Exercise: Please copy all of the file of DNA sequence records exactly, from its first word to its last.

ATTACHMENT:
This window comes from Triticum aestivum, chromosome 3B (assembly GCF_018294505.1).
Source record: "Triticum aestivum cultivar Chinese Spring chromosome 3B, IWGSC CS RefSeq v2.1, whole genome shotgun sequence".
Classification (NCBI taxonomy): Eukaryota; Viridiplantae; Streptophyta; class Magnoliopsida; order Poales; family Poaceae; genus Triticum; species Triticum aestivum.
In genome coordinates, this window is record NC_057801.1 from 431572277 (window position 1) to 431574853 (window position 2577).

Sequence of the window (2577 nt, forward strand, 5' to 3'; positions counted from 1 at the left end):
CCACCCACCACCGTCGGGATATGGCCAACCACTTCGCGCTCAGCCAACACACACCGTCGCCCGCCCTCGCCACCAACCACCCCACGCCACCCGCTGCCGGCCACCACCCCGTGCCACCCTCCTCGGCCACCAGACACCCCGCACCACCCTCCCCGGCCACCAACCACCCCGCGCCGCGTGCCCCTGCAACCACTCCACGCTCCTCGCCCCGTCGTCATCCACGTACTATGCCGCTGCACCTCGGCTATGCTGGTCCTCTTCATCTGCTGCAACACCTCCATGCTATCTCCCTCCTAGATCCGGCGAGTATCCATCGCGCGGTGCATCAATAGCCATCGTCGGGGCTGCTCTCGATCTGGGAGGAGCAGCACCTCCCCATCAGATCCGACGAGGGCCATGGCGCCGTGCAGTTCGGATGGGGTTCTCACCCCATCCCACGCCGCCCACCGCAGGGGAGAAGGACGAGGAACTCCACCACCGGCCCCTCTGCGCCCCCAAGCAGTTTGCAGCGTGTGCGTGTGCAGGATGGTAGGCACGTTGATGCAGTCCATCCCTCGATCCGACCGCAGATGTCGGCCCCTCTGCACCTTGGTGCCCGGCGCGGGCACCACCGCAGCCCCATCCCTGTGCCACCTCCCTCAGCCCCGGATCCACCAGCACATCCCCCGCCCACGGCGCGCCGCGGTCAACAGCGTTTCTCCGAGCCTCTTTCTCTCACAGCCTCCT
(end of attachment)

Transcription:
This window comes from Triticum aestivum, chromosome 3B (assembly GCF_018294505.1).
Source record: "Triticum aestivum cultivar Chinese Spring chromosome 3B, IWGSC CS RefSeq v2.1, whole genome shotgun sequence".
Classification (NCBI taxonomy): Eukaryota; Viridiplantae; Streptophyta; class Magnoliopsida; order Poales; family Poaceae; genus Triticum; species Triticum aestivum.
In genome coordinates, this window is record NC_057801.1 from 431572277 (window position 1) to 431574853 (window position 2577).

Sequence of the window (2577 nt, forward strand, 5' to 3'; positions counted from 1 at the left end):
CCACCCACCACCGTCGGGATATGGCCAACCACTTCGCGCTCAGCCAACACACACCGTCGCCCGCCCTCGCCACCAACCACCCCACGCCACCCGCTGCCGGCCACCACCCCGTGCCACCCTCCTCGGCCACCAGACACCCCGCACCACCCTCCCCGGCCACCAACCACCCCGCGCCGCGTGCCCCTGCAACCACTCCACGCTCCTCGCCCCGTCGTCATCCACGTACTATGCCGCTGCACCTCGGCTATGCTGGTCCTCTTCATCTGCTGCAACACCTCCATGCTATCTCCCTCCTAGATCCGGCGAGTATCCATCGCGCGGTGCATCAATAGCCATCGTCGGGGCTGCTCTCGATCTGGGAGGAGCAGCACCTCCCCATCAGATCCGACGAGGGCCATGGCGCCGTGCAGTTCGGATGGGGTTCTCACCCCATCCCACGCCGCCCACCGCAGGGGAGAAGGACGAGGAACTCCACCACCGGCCCCTCTGCGCCCCCAAGCAGTTTGCAGCGTGTGCGTGTGCAGGATGGTAGGCACGTTGATGCAGTCCATCCCTCGATCCGACCGCAGATGTCGGCCCCTCTGCACCTTGGTGCCCGGCGCGGGCACCACCGCAGCCCCATCCCTGTGCCACCTCCCTCAGCCCCGGATCCACCAGCACATCCCCCGCCCACGGCGCGCCGCGGTCAACAGCGTTTCTCCGAGCCTCTTTCTCTCACAGCCTCCT